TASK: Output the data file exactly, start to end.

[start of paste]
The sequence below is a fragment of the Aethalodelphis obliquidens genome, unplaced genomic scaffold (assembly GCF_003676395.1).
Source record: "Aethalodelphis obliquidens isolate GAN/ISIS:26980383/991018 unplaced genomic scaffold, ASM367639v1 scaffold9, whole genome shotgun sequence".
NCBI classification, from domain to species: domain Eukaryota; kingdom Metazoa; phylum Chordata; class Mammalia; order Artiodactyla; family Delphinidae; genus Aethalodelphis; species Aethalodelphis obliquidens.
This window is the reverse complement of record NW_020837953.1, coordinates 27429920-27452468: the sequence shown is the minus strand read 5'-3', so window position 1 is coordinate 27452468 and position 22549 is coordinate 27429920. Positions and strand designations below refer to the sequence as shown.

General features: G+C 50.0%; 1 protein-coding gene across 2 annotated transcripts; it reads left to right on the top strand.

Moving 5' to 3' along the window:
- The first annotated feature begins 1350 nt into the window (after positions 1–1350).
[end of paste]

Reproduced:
The sequence below is a fragment of the Aethalodelphis obliquidens genome, unplaced genomic scaffold (assembly GCF_003676395.1).
Source record: "Aethalodelphis obliquidens isolate GAN/ISIS:26980383/991018 unplaced genomic scaffold, ASM367639v1 scaffold9, whole genome shotgun sequence".
NCBI classification, from domain to species: domain Eukaryota; kingdom Metazoa; phylum Chordata; class Mammalia; order Artiodactyla; family Delphinidae; genus Aethalodelphis; species Aethalodelphis obliquidens.
This window is the reverse complement of record NW_020837953.1, coordinates 27429920-27452468: the sequence shown is the minus strand read 5'-3', so window position 1 is coordinate 27452468 and position 22549 is coordinate 27429920. Positions and strand designations below refer to the sequence as shown.

General features: G+C 50.0%; 1 protein-coding gene across 2 annotated transcripts; it reads left to right on the top strand.

Moving 5' to 3' along the window:
- The first annotated feature begins 1350 nt into the window (after positions 1–1350).